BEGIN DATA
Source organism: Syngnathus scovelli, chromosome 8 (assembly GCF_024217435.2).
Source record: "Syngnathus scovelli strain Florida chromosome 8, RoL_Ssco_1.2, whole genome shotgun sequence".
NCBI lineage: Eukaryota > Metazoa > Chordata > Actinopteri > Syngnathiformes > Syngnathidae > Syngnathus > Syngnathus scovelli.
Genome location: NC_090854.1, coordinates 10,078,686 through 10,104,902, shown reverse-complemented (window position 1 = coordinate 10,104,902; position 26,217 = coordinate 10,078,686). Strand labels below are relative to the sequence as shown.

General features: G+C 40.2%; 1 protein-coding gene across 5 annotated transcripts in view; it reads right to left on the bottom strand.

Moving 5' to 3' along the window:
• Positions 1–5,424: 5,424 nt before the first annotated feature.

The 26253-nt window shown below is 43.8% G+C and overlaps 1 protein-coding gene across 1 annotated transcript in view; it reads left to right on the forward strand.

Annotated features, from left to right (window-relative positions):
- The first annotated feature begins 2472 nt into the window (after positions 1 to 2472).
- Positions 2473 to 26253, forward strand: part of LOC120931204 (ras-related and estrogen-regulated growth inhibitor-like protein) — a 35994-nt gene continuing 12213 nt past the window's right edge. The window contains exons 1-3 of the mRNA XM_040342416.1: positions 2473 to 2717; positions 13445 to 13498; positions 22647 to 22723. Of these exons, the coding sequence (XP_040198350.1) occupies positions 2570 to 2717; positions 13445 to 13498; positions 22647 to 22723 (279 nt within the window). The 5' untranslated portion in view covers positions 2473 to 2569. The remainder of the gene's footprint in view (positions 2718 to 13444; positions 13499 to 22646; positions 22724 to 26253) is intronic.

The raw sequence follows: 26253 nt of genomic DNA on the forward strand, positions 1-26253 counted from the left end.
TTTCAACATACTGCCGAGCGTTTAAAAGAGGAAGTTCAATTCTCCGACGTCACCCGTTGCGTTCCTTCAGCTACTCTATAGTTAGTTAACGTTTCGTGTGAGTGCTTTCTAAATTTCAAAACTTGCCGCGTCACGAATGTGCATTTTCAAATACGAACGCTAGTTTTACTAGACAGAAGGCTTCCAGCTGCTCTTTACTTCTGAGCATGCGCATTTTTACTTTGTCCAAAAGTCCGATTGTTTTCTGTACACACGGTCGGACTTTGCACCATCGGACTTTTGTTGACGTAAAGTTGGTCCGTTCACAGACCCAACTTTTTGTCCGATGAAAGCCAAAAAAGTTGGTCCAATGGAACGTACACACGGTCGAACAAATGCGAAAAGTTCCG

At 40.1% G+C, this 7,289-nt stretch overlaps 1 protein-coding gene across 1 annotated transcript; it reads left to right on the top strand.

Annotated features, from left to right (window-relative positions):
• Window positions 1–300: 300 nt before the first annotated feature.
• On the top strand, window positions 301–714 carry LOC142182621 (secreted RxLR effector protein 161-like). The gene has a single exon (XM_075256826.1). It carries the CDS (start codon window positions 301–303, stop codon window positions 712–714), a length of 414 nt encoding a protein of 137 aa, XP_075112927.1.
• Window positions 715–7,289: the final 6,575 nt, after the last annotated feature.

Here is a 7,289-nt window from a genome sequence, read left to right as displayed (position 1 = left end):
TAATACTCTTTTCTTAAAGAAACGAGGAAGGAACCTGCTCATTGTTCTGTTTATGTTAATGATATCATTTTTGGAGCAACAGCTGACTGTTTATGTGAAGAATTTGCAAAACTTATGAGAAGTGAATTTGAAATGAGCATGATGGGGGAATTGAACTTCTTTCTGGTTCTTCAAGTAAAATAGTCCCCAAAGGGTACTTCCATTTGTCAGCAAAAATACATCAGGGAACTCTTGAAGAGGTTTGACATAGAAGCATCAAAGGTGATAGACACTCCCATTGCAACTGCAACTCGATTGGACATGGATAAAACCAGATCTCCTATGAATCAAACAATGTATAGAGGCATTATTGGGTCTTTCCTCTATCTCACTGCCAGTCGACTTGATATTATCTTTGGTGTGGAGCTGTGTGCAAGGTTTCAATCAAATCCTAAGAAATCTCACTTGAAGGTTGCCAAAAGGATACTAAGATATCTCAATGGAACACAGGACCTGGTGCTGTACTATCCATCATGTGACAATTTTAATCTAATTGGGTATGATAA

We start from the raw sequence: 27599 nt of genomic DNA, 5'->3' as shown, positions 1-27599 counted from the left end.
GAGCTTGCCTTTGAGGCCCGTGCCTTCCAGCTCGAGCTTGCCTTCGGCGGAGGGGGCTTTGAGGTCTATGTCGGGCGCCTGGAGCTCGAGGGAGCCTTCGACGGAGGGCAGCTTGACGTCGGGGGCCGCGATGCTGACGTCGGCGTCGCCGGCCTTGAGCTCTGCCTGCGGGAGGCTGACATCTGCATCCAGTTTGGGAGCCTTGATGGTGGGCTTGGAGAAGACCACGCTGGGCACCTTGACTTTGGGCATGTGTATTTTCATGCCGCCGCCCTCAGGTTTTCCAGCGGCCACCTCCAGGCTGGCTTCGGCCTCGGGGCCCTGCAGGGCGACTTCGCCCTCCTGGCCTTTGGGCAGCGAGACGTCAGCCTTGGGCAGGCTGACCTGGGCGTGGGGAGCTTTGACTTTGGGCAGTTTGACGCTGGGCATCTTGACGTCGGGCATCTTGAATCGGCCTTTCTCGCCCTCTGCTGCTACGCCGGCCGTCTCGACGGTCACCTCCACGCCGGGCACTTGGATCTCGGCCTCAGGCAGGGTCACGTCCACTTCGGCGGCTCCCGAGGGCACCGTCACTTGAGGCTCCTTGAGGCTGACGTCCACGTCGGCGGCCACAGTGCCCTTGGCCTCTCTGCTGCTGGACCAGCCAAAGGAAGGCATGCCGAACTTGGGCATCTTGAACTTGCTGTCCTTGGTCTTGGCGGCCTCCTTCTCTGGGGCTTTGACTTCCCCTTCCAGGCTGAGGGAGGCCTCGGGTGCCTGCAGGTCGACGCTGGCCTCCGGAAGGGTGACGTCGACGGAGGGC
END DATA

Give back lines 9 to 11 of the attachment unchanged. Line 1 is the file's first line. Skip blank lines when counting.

Annotated features, from left to right (window-relative positions):
- The first annotated feature begins 2472 nt into the window (after positions 1 to 2472).
- Positions 2473 to 26253, forward strand: part of LOC120931204 (ras-related and estrogen-regulated growth inhibitor-like protein) — a 35994-nt gene continuing 12213 nt past the window's right edge. The window contains exons 1-3 of the mRNA XM_040342416.1: positions 2473 to 2717; positions 13445 to 13498; positions 22647 to 22723. Of these exons, the coding sequence (XP_040198350.1) occupies positions 2570 to 2717; positions 13445 to 13498; positions 22647 to 22723 (279 nt within the window). The 5' untranslated portion in view covers positions 2473 to 2569. The remainder of the gene's footprint in view (positions 2718 to 13444; positions 13499 to 22646; positions 22724 to 26253) is intronic.